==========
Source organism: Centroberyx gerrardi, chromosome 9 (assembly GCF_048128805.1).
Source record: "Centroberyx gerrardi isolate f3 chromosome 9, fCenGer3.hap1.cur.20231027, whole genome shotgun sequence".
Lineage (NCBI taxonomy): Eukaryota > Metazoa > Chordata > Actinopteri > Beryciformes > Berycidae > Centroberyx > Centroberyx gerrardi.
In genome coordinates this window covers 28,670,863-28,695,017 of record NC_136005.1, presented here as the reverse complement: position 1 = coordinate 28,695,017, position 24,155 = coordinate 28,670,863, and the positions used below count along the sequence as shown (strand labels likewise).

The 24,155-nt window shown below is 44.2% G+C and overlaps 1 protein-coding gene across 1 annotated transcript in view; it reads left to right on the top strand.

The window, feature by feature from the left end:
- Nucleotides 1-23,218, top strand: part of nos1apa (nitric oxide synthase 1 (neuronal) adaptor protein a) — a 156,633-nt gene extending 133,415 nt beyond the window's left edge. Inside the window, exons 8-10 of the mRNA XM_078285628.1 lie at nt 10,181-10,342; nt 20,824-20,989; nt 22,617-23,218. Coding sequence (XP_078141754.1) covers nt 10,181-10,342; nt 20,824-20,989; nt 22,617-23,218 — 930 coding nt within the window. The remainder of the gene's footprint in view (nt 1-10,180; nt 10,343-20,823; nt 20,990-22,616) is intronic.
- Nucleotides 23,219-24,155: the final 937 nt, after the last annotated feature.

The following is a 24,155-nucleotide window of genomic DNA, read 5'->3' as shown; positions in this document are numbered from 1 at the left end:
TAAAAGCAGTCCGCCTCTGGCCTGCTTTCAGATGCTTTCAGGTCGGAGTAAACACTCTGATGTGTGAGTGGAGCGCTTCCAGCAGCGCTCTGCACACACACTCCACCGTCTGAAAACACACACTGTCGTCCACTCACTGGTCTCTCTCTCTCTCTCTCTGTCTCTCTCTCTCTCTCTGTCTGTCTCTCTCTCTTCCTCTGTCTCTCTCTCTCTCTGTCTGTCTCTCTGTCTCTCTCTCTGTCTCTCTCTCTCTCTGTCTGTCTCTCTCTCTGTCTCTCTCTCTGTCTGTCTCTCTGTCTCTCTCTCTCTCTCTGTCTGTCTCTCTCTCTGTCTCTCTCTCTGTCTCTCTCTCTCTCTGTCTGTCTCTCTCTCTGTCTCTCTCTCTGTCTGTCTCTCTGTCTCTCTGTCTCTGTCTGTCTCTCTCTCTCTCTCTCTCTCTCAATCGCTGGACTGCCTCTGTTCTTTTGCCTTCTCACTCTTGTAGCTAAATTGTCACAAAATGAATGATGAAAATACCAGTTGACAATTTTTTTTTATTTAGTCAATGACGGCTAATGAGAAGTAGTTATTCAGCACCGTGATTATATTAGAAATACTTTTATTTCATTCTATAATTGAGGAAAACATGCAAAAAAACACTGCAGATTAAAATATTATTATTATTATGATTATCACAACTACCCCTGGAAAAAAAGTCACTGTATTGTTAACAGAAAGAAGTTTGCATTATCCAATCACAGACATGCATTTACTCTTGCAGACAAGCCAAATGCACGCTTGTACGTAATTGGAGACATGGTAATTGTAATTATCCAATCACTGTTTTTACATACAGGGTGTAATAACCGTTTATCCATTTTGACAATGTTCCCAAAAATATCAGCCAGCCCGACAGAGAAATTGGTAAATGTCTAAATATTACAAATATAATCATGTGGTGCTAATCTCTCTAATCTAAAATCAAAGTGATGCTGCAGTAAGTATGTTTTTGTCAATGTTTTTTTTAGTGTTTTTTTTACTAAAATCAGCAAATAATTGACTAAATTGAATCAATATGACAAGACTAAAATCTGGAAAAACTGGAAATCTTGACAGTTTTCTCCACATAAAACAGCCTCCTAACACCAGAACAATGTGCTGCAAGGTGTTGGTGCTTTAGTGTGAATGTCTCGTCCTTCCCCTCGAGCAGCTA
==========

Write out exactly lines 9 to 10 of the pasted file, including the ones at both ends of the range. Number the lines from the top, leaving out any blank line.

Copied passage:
The following is a 24,155-nucleotide window of genomic DNA, read 5'->3' as shown; positions in this document are numbered from 1 at the left end:
TAAAAGCAGTCCGCCTCTGGCCTGCTTTCAGATGCTTTCAGGTCGGAGTAAACACTCTGATGTGTGAGTGGAGCGCTTCCAGCAGCGCTCTGCACACACACTCCACCGTCTGAAAACACACACTGTCGTCCACTCACTGGTCTCTCTCTCTCTCTCTCTGTCTCTCTCTCTCTCTCTGTCTGTCTCTCTCTCTTCCTCTGTCTCTCTCTCTCTCTGTCTGTCTCTCTGTCTCTCTCTCTGTCTCTCTCTCTCTCTGTCTGTCTCTCTCTCTGTCTCTCTCTCTGTCTGTCTCTCTGTCTCTCTCTCTCTCTCTGTCTGTCTCTCTCTCTGTCTCTCTCTCTGTCTCTCTCTCTCTCTGTCTGTCTCTCTCTCTGTCTCTCTCTCTGTCTGTCTCTCTGTCTCTCTGTCTCTGTCTGTCTCTCTCTCTCTCTCTCTCTCTCAATCGCTGGACTGCCTCTGTTCTTTTGCCTTCTCACTCTTGTAGCTAAATTGTCACAAAATGAATGATGAAAATACCAGTTGACAATTTTTTTTTATTTAGTCAATGACGGCTAATGAGAAGTAGTTATTCAGCACCGTGATTATATTAGAAATACTTTTATTTCATTCTATAATTGAGGAAAACATGCAAAAAAACACTGCAGATTAAAATATTATTATTATTATGATTATCACAACTACCCCTGGAAAAAAAGTCACTGTATTGTTAACAGAAAGAAGTTTGCATTATCCAATCACAGACATGCATTTACTCTTGCAGACAAGCCAAATGCACGCTTGTACGTAATTGGAGACATGGTAATTGTAATTATCCAATCACTGTTTTTACATACAGGGTGTAATAACCGTTTATCCATTTTGACAATGTTCCCAAAAATATCAGCCAGCCCGACAGAGAAATTGGTAAATGTCTAAATATTACAAATATAATCATGTGGTGCTAATCTCTCTAATCTAAAATCAAAGTGATGCTGCAGTAAGTATGTTTTTGTCAATGTTTTTTTTAGTGTTTTTTTTACTAAAATCAGCAAATAATTGACTAAATTGAATCAATATGACAAGACTAAAATCTGGAAAAACTGGAAATCTTGACAGTTTTCTCCACATAAAACAGCCTCCTAACACCAGAACAATGTGCTGCAAGGTGTTGGTGCTTTAGTGTGAATGTCTCGTCCTTCCCCTCGAGCAGCTA